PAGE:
Reprinted with permission from Employee Benefit Review - August 2014
The Internal Revenue Service (IRS) recently published guidance in Notice 2013-54 (the “Notice”) on the application of certain market reform provisions of the Affordable Care Act to Health Reimbursement Accounts (HRAs), Health Flexible Spending Accounts (“health FSAs”), and certain other employer healthcare arrangements. The guidance was issued in coordination with the Departments of Labor and Health and Human Services and was designed to clarify the government’s position with respect to having these arrangements as standalone health plans.
The Affordable Care Act (ACA) requires certain large employers to either offer a group health plan that meets specified minimum requirements, including annual dollar limit prohibitions and preventative services requirements or to pay a penalty. After the passage of the ACA, many employers hoped they might have an option to provide an employee with pretax contributions, through a stand- alone HRA for example, that the employee could then use to purchase health insurance coverage on the individual market through a state exchange plan. However, the recently published Notice clarified that such a design will not work. The Notice provides that HRAs, health FSAs, and certain other employer payment plans that are not integrated with another employer group health plan that provides the specified coverage will be considered to be employer group health plans that will not comply with the annual dollar limit prohibition or the preventative services requirement of the ACA. Further, according to the guidance, these pretax funding arrangements cannot be considered integrated with coverage purchased on the individual market. Therefore, employers who only give employees pretax contributions to purchase coverage on the individual market will be offering a group health plan that does not meet the requirements of the ACA market reforms.
The guidance in Notice 2013-54 addresses two specific market reform provisions and clarifies how these two reforms apply to HRAs, health FSAs, and certain other employer healthcare payment plans. The first provision addressed is PHS Act §2711, the annual dollar limit prohibition. According to this provision, a group health plan may not establish any annual limit on the dollar amount of essential health benefits for any individual. The second provision addressed is PHS Act §2713, the preventative services requirements. According to this provision, all non-grandfathered in group health plans must provide certain preventative services without imposing any cost-sharing requirements for these services.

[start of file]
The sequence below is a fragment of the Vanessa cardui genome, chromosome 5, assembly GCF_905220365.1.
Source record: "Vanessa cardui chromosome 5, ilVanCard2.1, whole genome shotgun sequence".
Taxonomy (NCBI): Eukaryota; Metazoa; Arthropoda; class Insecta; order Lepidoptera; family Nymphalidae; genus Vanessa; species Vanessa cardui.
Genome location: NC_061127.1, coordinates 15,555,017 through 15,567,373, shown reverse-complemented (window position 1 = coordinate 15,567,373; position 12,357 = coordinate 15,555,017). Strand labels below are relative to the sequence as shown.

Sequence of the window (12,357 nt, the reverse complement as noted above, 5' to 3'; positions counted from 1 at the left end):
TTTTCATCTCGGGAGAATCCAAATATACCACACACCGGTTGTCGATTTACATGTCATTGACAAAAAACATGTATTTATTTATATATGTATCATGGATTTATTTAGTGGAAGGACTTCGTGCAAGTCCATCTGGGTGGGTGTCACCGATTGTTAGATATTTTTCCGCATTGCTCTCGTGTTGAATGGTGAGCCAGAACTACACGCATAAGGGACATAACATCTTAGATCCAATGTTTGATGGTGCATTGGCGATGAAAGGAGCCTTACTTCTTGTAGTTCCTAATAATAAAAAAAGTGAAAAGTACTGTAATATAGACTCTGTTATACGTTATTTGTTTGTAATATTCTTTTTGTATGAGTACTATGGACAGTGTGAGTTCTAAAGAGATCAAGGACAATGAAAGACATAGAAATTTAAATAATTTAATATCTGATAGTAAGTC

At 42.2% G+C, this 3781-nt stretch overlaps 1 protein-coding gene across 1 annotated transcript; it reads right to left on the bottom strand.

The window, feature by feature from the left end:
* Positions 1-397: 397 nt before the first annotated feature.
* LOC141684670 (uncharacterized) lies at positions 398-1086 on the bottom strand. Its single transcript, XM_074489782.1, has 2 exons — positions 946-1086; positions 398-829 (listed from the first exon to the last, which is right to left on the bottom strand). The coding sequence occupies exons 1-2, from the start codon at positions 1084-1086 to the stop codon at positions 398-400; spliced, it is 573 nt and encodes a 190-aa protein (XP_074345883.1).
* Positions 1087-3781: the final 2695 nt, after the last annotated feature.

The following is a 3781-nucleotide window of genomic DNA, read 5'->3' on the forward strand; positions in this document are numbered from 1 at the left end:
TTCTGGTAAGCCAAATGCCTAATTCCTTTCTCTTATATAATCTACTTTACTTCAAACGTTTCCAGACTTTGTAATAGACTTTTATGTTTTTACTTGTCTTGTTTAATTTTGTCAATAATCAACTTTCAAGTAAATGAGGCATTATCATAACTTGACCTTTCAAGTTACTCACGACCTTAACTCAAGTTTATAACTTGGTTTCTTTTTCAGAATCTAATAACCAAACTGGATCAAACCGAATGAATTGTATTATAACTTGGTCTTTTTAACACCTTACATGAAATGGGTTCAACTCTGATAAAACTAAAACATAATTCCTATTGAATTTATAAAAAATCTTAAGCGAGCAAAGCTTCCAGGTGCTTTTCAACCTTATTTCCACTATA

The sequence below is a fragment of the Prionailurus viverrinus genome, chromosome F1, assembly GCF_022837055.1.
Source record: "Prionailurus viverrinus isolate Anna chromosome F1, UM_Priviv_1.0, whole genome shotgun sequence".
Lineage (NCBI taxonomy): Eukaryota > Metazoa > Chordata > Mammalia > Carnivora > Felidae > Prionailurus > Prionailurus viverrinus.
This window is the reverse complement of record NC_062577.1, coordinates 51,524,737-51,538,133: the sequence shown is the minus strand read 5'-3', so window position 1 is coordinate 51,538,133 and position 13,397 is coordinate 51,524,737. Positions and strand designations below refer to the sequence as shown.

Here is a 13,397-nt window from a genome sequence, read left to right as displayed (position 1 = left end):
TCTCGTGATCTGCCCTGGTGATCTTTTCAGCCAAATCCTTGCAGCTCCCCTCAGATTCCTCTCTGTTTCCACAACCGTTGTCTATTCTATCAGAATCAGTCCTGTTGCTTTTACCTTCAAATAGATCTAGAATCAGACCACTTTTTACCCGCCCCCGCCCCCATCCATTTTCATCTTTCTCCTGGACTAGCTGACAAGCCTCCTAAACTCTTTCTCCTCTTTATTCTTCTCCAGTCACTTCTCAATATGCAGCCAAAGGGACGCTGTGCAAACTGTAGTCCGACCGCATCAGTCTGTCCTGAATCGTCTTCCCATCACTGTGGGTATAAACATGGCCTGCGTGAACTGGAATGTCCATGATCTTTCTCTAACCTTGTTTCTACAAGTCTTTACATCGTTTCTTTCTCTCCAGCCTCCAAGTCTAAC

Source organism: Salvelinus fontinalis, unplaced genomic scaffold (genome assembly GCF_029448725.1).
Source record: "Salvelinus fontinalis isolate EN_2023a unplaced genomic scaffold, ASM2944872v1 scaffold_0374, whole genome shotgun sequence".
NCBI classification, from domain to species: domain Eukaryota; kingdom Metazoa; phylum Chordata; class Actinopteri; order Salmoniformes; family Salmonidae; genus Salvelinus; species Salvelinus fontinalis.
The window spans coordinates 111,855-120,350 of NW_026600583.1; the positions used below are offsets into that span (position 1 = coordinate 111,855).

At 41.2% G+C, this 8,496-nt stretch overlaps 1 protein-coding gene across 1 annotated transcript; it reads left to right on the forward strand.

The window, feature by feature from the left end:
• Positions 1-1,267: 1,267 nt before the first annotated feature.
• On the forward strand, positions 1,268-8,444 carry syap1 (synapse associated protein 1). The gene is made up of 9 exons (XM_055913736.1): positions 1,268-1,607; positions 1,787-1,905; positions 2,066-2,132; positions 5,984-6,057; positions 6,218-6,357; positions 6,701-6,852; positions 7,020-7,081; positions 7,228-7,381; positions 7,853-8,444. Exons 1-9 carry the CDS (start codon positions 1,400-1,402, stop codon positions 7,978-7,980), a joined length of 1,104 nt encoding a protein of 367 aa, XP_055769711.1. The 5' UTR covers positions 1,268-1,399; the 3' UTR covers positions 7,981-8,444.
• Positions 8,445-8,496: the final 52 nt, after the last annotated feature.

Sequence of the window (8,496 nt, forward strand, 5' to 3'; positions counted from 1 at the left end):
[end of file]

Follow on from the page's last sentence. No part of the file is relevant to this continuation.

HRAs are arrangements funded by an employer that reimburse an employee for medical care expenses incurred by the employee or other covered family members up to a maximum dollar amount for the coverage period. According to the new IRS guidance, HRAs are generally considered group health plans. This means that the HRAs themselves are subject to the market reforms applicable to group health plans, including annual dollar limit prohibitions and preventative services requirements. If an HRA is integrated with other coverage, like a high-deductible group health plan, and the other coverage alone would comply with these two market reforms, then the integrated HRA is considered in compliance with the limits.
Notice 2013-54 describes the methods through which an HRA will be considered integrated with a group health plan for purposes of these market reforms. The first method described in the guidance is Minimum Value Not Required. Under this method, an HRA will be considered integrated with a group health plan for the purposes of the annual dollar limit prohibition and preventative services requirement if:
Under the Minimum Value Required method, an HRA is integrated with a group health plan for the purposes of the annual dollar limit prohibition and the preventative services requirement if: